HOW accurately is a mere movie expected to adhere to facts and history even if it claims to be set in a real, recent event – recent is defined here as something that took place in our adult lifetime. That question has arisen with the success of Airlift, young director Raja Menon’s new film, which tugged at our hearts on the eve of Republic Day with much patriotism and national spirit of unity in diversity. Surely, the return of more than 1.5 lakh Indian workers from Kuwait and Iraq was a remarkable Indian achievement and deserved a film. Some drama is also justified because of the sudden outbreak of that war and the crisis that hit mostly lower-middle class workers. But did it really have to be mythologised as much as it has been done in the film, particularly as it completely rewrites history with zero concern for facts?
The film shows that every government agency responded to the predicament of expatriate Indians with total callousness. These included the local embassies, where staff either ran away or (as in Baghdad) expressed helplessness. The External Affairs Minister too threw his hands up, saying his government was unstable, could fall any time and only the bureaucracy could do something to help as they were permanent. If India succeeded in bringing the stranded people back, it was because of the extra-ordinary initiative of some—in fact just two-and-a-half—individuals. Two being, of course the hero, Akshay Kumar or Ranjit Katyal and the other, Mr Kohli, Joint Secretary in the MEA whose office looks more modest than that of a clerk—joint secretary is actually a very high position, equal to a senior ambassador.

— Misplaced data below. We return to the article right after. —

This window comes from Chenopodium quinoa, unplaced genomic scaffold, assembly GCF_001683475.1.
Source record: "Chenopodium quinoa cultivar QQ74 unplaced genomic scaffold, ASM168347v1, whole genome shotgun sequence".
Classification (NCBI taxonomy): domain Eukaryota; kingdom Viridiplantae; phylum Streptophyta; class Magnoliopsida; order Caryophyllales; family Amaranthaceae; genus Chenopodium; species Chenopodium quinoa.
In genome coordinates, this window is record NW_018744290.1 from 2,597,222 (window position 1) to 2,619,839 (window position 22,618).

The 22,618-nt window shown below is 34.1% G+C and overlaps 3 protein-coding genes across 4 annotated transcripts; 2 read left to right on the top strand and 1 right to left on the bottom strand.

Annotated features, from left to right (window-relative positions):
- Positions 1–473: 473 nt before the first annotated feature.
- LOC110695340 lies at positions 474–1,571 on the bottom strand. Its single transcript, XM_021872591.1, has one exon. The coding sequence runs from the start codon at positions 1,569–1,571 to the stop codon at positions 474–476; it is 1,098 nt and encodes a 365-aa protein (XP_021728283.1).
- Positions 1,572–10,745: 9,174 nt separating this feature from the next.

But never mind. Movies are not made about boring government systems and bureaucracies that work sometimes. They need crises, helplessness, drama and then characters, good or bad, who make the story. Bollywood is not the only one to exploit real events for fictional drama. Hollywood is often a bigger victim. Of the recent and celebrated releases, Argo and American Sniper are good examples. We have also seen some mythologies built successfully in the past around real events. The film Border, supposedly based on the 1971 battle of Longewala is another such example. The battle was indeed a remarkable chapter in the history of that war, but it was nothing like what was shown, at least not on land. The small contingent of Indian troops at Longewala post, under Major Kuldip Singh Chandpuri, performed a heroic role by staying put, warning the headquarters of the
Pakistani tank offensive and held it back, therefore, by making the attackers believe their strength was larger than in reality and also probably that the approaches to their position were heavily mined. This bought IAF time until first light to come in waves and destroy Pakistani armour. There was no fighting on the ground of any note and while Chandpuri richly deserved his Maha Vir Chakra, exploits of Sunny Deol, apparently playing him, would have only amused if not embarrassed him.
Now, we know no soldier fights in real life as Sunny Deol can in movies. But nor does anyone fight like Stallone or Schwarzenegger or Tom Cruise, so drama is fine. But the basic thread in Border was accurate and faithful to history. A tiny army unit with a big heart made the Pakistanis wait for the night and in the morning the IAF came and destroyed them, unopposed in the air. That is history, the rest was cinema.
Sadly, in trying to Sunny Deol-ise the Kuwait evacuation (sorry for using that metaphor, Akshay Kumar, but Deol is the original) Airlift has completely changed history. In the film, while the government washes its hands off and the minister says he is helpless, a local hero emerges, gets all Indians into camps, and then escorts them in a convoy 1,100 km through the Iraqi and Jordanian desert, even thrashing an Iraqi army picket led by a